Trisomy 18 is a genetic disorder in which a person has a third copy of material from chromosome 18, instead of the usual two copies.
Causes, incidence, and risk factors
Trisomy 18 is a somewhat common syndrome. It is three times more common in girls than boys.
The syndrome occurs when there is extra material from chromosome 18. The extra material affects normal development.
- Clenched hands
- Crossed legs
- Feet with a rounded bottom (rocker-bottom feet)
- Low birth weight
- Low-set ears
- Mental delay
- Poorly developed fingernails
- Small head (microcephaly)
- Small jaw (micrognathia)
- Undescended testicle
- Unusual shaped chest (pectus carinatum)
Signs and tests
An exam during pregnancy may show an unusually large uterus and extra amniotic fluid. There may be an unusually small placenta when the baby is born.
Other signs include:
- Hole, split, or cleft in the iris of the eye (coloboma)
- Separation between the left and right side of the abdominal muscle (diastasis recti)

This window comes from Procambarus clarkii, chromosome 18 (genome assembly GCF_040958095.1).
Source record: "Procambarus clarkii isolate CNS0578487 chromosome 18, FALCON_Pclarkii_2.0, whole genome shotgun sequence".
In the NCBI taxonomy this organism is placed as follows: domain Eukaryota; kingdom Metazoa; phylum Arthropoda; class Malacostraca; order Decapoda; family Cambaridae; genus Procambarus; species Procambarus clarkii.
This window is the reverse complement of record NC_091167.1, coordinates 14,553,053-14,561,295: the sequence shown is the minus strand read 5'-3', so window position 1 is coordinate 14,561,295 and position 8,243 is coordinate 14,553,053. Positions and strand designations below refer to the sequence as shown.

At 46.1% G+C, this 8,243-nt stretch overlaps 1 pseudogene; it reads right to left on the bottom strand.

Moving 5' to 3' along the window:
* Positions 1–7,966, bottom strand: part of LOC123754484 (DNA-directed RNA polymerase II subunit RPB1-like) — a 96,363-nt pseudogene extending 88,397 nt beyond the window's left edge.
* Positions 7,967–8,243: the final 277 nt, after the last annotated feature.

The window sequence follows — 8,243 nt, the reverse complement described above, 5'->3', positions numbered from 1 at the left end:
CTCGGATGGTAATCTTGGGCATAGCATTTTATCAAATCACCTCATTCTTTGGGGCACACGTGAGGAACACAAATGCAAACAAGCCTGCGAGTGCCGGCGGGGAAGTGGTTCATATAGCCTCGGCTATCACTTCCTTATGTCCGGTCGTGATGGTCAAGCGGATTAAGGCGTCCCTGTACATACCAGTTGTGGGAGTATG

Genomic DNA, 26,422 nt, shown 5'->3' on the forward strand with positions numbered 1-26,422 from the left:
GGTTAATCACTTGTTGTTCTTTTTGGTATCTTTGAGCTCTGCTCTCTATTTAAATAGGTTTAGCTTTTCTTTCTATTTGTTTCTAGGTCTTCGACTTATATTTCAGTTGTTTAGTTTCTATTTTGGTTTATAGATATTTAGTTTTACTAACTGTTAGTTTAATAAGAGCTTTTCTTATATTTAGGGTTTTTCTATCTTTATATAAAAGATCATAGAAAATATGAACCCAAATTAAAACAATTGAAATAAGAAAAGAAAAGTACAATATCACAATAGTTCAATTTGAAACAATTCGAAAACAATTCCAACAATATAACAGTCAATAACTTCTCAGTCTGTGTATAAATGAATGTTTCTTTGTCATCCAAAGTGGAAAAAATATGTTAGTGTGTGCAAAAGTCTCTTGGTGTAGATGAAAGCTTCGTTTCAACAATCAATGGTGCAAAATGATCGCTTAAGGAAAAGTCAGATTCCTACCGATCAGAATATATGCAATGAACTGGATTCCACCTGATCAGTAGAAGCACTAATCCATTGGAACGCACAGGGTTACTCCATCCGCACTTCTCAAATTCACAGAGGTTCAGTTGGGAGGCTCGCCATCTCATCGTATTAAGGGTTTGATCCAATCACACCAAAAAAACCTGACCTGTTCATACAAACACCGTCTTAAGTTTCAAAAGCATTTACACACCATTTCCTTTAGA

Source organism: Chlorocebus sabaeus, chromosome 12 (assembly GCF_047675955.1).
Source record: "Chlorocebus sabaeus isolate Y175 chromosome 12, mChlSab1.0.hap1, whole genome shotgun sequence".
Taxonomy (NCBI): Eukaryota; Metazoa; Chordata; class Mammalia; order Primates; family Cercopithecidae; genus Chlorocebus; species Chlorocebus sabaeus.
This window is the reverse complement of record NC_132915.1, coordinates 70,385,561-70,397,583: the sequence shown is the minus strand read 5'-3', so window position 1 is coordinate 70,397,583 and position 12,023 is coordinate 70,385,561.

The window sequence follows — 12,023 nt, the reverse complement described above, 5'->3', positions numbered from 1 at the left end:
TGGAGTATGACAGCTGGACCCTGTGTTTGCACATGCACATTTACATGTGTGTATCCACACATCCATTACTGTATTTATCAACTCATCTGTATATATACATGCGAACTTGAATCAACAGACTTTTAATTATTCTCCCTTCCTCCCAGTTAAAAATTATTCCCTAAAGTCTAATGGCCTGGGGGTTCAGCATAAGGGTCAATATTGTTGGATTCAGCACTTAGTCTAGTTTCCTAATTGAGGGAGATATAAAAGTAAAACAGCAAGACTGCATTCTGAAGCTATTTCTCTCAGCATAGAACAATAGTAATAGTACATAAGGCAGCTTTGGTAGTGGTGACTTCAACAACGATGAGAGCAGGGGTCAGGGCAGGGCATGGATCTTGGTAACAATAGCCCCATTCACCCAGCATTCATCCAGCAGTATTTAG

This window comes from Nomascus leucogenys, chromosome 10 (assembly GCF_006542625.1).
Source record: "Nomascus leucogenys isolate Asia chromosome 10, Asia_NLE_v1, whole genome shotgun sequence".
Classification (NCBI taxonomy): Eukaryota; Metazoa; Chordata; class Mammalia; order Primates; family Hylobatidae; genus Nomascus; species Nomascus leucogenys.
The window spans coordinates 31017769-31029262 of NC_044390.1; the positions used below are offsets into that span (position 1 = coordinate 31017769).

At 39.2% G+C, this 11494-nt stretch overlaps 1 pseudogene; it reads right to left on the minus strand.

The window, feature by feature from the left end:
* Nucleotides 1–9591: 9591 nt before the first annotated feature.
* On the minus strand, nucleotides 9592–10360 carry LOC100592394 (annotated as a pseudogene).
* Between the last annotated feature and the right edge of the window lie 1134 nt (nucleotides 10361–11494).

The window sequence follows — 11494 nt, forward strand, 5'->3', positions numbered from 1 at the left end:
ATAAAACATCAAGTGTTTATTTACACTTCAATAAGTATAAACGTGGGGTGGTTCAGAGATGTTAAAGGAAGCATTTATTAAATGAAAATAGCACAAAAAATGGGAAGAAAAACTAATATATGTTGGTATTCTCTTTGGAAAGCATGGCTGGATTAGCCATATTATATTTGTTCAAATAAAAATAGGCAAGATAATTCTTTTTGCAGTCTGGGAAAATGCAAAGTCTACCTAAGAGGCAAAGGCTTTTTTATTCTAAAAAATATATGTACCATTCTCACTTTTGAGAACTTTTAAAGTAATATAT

- Umbilical hernia or inguinal hernia
There are often signs of congenital heart disease, such as:
Tests may also show kidney problems, including:
Treatment of children with trisomy 18 is planned on a case-by-case basis. Which treatments are used depend on the patient's individual condition.
- Support Organization for Trisomy 18, 13 and Related Disorders (SOFT) -- www.trisomy.org
- Trisomy 18 Foundation -- www.trisomy18.org
- Hope For Trisomy 13 and 18 -- www.hopefortrisomy13and18.org
Half of infants with this condition do not survive beyond the first week of life. Some children have survived to the teenage years, but with serious medical and developmental problems.
Complications depend on the specific defects and symptoms.
Calling your health care provider
Genetic counseling can help families understand the condition, the risks of inheriting it, and how to care for the patient.
Tests can be done during pregnancy to find out if the child has this syndrome.
Genetic testing is recommended for parents who have a child with this syndrome and who want to have more children.
Reviewed by:Chad Haldeman-Englert, MD,FACMG, Wake Forest School of Medicine, Department of Pediatrics, Section on Medical Genetics, Winston-Salem, NC. Review provided by VeriMed Healthcare Network. Also reviewed by David Zieve, MD, MHA, Medical Director, A.D.A.M. Health Solutions, Ebix, Inc.
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